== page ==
When cutting down garments to be remade for children the author suggests using the following checklist:

1) Is the fabric worthy of my time?

2) Is it easy to wash and keep in repair?

3) Is it worth the expense of needed new material?

4) Is it in suitable colour and weave for a child?

5) Is it right for the child who is to wear it?

One caveat – this section advises using tie fasteners of narrow tape or ribbon or wider ties of material for baby’s first garments and tot’s dresses. Please be aware of strangulation risks when having any tie on clothing intended for babies and small children.

American Dressmaking Step by Step – Lydia Trattles Coates

A well written book illustrated clearly with black and white photographs showing a very comprehensive range of stitches, techniques and articles.

This is not a book which includes patterns which may be scaled up and used but it does include line drawings which provide sufficient visual information about fullness, style lines etc for a competent pattern maker to draft a similar garment – this being especially true of the childrenswear, which examples are particularly engaging, especially the middy blouse and rompers.

One of the peculiar strengths of these older volumes is the particular attention give to construction. Possibly because of the weightiness of full-length skirts cut from woollen cloth the waists were not simply set into a modern style of waistband but were instead often hung from a strong, internal waistband of shaped petersham or similar rigidly woven tape which allowed the weight of the skirt to be carried not by the fabric of the costume but by the abdomen of the wearer.

Similar attention is given to the fitting of a corset cover – the care with which the garment is quartered by twin rows of gathering threads which are then gently pulled up and shepherded into the correct position is a study well worth revising today for any garment in which gathers are to form the main shaping over the bust.

Suffice it to say that all of the usual hems, stitches and seam finishes are described and illustrated and good suggestions made for correcting and disguising ill-fitting portions of garments such as a sleeve too long above the elbow or tight across the forearm.

In conclusion this is another very comprehensive volume and one I would not wish to part with.

Practical Home Dressmaking Illustrated – Lynn Hillson

A highly informative volume introducing a full introduction to the sewing machine and its attachments, including a demonstration of using a veining foot to make picots which I have never seen before and am very glad to know. The book lists suggested items of equipment for sewing, pressing and the mending basket. As well as the usual, ubiquitous instructions on where and how to measure, instructions are given for padding out a dummy and fastening a padded arm thereto, all valuable lessons when trying to achieve a good fit either in shop-bought, or home drafted patterns.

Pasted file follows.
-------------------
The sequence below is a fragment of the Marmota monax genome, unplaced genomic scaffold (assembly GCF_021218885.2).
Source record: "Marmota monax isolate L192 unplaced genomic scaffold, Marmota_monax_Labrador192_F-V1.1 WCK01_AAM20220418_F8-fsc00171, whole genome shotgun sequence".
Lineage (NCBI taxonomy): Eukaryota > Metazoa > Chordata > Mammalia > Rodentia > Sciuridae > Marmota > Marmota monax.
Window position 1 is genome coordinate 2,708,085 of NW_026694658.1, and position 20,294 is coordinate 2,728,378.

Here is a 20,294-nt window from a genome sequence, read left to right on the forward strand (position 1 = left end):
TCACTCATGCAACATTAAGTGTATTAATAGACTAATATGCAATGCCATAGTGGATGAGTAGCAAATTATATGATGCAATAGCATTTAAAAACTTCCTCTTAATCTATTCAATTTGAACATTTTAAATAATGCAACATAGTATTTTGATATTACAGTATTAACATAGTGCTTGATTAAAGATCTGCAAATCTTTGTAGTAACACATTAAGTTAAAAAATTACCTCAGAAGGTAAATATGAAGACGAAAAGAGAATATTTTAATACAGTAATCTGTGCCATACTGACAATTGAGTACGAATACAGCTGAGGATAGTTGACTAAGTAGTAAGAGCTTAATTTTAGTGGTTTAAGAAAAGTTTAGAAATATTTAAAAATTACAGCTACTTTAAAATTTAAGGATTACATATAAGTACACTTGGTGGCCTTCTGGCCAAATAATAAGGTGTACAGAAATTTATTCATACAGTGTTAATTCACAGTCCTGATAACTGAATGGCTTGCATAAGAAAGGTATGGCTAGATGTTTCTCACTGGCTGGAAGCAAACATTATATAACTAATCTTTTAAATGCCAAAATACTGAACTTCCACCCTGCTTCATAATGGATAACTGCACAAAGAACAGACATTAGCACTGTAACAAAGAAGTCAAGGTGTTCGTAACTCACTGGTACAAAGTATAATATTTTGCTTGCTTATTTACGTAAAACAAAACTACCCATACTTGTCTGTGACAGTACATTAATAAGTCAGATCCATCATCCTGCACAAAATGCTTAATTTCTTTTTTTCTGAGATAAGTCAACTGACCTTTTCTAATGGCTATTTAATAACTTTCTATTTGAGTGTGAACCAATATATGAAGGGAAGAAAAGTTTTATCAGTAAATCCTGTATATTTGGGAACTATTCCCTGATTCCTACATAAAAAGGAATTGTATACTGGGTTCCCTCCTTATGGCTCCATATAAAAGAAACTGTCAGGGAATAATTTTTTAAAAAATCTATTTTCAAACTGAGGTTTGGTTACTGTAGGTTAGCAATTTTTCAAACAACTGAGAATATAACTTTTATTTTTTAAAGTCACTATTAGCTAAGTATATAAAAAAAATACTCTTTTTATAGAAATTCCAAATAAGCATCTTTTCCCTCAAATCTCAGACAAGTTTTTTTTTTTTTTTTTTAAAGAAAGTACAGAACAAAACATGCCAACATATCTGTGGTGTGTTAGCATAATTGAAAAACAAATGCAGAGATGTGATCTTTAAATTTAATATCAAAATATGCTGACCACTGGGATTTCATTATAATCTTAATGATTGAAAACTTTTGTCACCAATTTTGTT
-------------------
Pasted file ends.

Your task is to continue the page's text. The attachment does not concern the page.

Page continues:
Given that this book is not written as a drafting book the instructions for creating and adapting basic blocks are really very good; simple to follow but easily comprehensive enough to form a firm basis for most dressmaking and furthermore, patterns are shown throughout the book, drafted against a grid for easy transferral. 

A good appraisal is given to fabrics, their widths, quantities and qualities as well as their suitability to various styles. 

Reading the chapter on pressing I was again struck at how sensible and comprehensive was the advice given. Clear illustrations showed real-life examples of what was being discussed, including the use of a pressing cloth, using a padded rolling pin to press open seams and the use of the tailor’s ham in pressing sleeveheads. You will certainly learn all the correct methods here and your sewing will be the better for it.

The chapter on fitting is equally clear. I can’t claim that it covers any more or less than other books on the subject but somehow the diagrams get right to the very heart of the matter and make it simple to compare the problem in hand with the issues illustrated and find out how to solve it. 

The chapter on sewing details once again cuts through the unnecessary and gets right to the heart of the matter – namely how to deal with all those awkward, non-standard fastenings like leather buttons and the bone ones which need to be removed before washing. I have also never seen such a neatly illustrated description of inserting zips – truly this book is an absolute gem. 

The Lingerie chapter supplies patterns for some truly elegant and timeless pieces – a bias cut nightdress, a long sleeved nightdress, a princess slip, camiknickers, brassiere and knickers but be warned that the bra in question is a dainty little number best suited for nothing beyond a B-cup and of a simple, rounded shape. You won’t learn how to draft a bullet bra here (although in truth that would not be hard to do, simply by straightening the vertical seam lines a little and reinforcing with the requisite concentric stitch lines).

This book truly does attend to precisely the right things. Rarely have I ever seen bound buttonholes, tucks, pleats, piping, rouleau loops, cuff openings and bound hems so nicely and plainly described.

The same applies to pockets. Bound pockets, welt pockets, slot pockets, patch pockets, flap pockets. All well described and beautifully illustrated.

How to make a belt? It’s here, with many pretty ideas on how to finish and fasten.

The chapter on collars shows very clearly how the different types are drafted from the bodice blocks laid together at the shoulder seam. Each has a particular profile, depending on how high or flat it is to lie and the different shapes are very well shown here.

Sleeves are quite narrow and sculpted, as to be expected from this particular era but other types are discussed also. Useful tips such as the application of interlinings, stiffeners and special tight linings into the sleevehead of a puffed sleeve to prevent it migrating down the arm are again all subjects new to me and very welcome. Another new tip for me was that of how to cut and attach a shaped interlining into a sleeve; cut half the breadth of the sleeve, rounded at the top and sewn into the lining it provides extra warmth.